Ian

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From Wikipedia, the free encyclopedia.

Ian is an anglicisation of Eóin, the gaelic form of the name John. The name originated in Ireland, and was taken from there to Scotland, where the modern form Iain co-exists with it. In Ireland it was largely supplanted by the later forms Seaan, Seón, and Seóan, of which the modern form is Seán (anglicised as Sean).

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Do you know the origins of Mother’s Day?

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This year’s falls on the 8th of May… but for some of you know that UK celebrated Mothering Sunday on April 2nd…read on…

Mother’s Day – May 8th

Moms are the best things that ever happened in the world. On May 11th every year, we celebrate ‘Mother’s Day’ as an opportunity to express our love, respect and gratitude to our mothers for all the things she has done for us. Alchemy Webmedia has tried to consolidate the origin, history, legends and stories of this very special day, just for you.

The roots of Mother’s Day go back to the ancient festivals dedicated to mother goddess. In the ancient Greek empire, Rhea, the wife of Cronus, and mother of Gods and Goddesses, was worshipped and honored at this time every year in a spring celebration. In Rome too, Cybele, a mother Goddess, was worshipped, as early as 250 BC. It was known as Hilaria, and it lasted for three days, called the Ides of March, that is from March 15 to March 18. In more recent times, during the 1600s, England observed “Mothering Sunday�, or the “Mid-Lent-Sunday, on the fourth Sunday in Lent. It was quite identical to the modern-day celebrations.

In England where small chapels of ease served the ordinary needs of the country parishioners, the people went on Mid-Lent Sunday to the ‘Mother Church’ of the parish, laden with offerings. The historians hypothesize that the Mother Church was substituted for Mother Goddess by the early church, who adopted the ancient Roman ceremonies in honor of Cybele to venerate Mother Mary. And this is why it became customary to visit the church on the day of baptism or on Mother’s Day.

The custom began for those working away from homes to return to their homes on Mothering Sunday with small gifts, or, mothering cakes for their mothers. Back home they presented their mothers with a cake and little nosegays of violets and other wild flowers gathered in the hedgerows as they walked along the country lanes. Whole families attended church together and there was a dinner of roast lamb, or veal, at which mother was treated as queen of the feast. Everything was done to make her happy. The custom of Mothering Sunday became more widespread during the 19th century. Any youth engaged in such act of duty was said to go ‘amothering’. They day was celebrated with a festive mood appropriate to that day. The prominent dish was called furmety. It was a dish of wheat grains boiled in sweet milk, sugared and spiced.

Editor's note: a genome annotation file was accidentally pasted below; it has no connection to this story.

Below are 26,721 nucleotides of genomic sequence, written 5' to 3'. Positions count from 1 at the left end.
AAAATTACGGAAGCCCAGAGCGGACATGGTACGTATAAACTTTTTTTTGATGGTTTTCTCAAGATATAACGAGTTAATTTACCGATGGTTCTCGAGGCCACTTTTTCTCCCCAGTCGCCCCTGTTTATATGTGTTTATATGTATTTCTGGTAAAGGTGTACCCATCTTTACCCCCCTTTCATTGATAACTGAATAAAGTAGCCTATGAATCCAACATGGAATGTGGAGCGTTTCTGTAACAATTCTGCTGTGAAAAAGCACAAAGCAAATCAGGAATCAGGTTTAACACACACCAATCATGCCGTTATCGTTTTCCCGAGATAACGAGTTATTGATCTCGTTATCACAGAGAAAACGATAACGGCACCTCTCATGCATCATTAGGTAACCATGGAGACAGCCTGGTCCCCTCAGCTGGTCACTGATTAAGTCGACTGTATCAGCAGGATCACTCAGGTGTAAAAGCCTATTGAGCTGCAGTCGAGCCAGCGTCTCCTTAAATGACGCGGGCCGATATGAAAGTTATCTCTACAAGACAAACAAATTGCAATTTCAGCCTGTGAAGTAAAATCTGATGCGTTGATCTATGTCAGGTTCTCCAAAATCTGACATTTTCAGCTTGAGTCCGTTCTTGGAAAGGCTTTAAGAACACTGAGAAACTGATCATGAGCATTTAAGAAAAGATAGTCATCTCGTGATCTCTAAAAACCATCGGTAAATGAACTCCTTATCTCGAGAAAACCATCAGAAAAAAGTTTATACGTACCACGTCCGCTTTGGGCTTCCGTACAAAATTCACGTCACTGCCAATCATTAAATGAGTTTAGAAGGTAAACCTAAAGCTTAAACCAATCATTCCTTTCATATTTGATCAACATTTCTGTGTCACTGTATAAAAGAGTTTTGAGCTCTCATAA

In the northern part of England and Scotland there had been a custom of having steeped peas fried in butter, with pepper and salt. Pancakes so prepared passed by the name of carlings. It was so popular that from it Carling Sunday became a local name for the day.

The mothering cake also went by the name of Simnel cake. This was a very rich fruit cake, the richer the better. For, the Lenten fast dictated that it must keep until Easter. First boiled in water and then baked, it sometimes had an almond icing. At other times the crust was of flour and water, colored with saffron. The word Simnel comes from the Latin Simila, which means high-grade wheat flour.

The customs of the Mothering Sunday in England started to decline with the changing pattern of the society following the Industrial Revolution.

In the United States, Anna M. Jarvis (1864-1948) is credited with bringing in the celebration of Mother’s day. Anna Jarvis intended to start a Mother’s Day as an honoring of mothers. The idea itself was so great that it did not take long to be spread all over. Leaving aside the first observance, the official recognition that followed for the observance came in galore. The governor of West Virginia issued the first Mother’s Day proclamation in 1910. Oklahoma celebrated it in that same year. It stirred the same way in as far west as the state of Washington. And by 1911, there was not a state in the Union that did not have its own observances for Mother’s Day. Soon it crossed the national boundary, as people in Mexico, Canada, South America, China, Japan and Africa all joined the spree to celebrate a day for mother love.

The immense popularity of the Day led to foundation of Mother’s Day International Association on December 12, 1912. Its purpose was to promote and encourage meaningful observances of the event across the world. It was in 1934 Postmaster General James A. Farley announced a stamp to commemorate Mother’s Day. The stamp featured the famous painting “Arrangement in Grey and Black�. The painting was a portrait of the mother of James Abbott McNeill Whistler, an English artist. It was brought in to the United States as part of an exhibit in the year 1934.

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GMail

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So Google has upped the online storage to 2GB each.

How secure is it though? I am little reticent to put anything too much at Gmail. They might lose it, read it, inadvertantly allow others to read it

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Another Eye to the World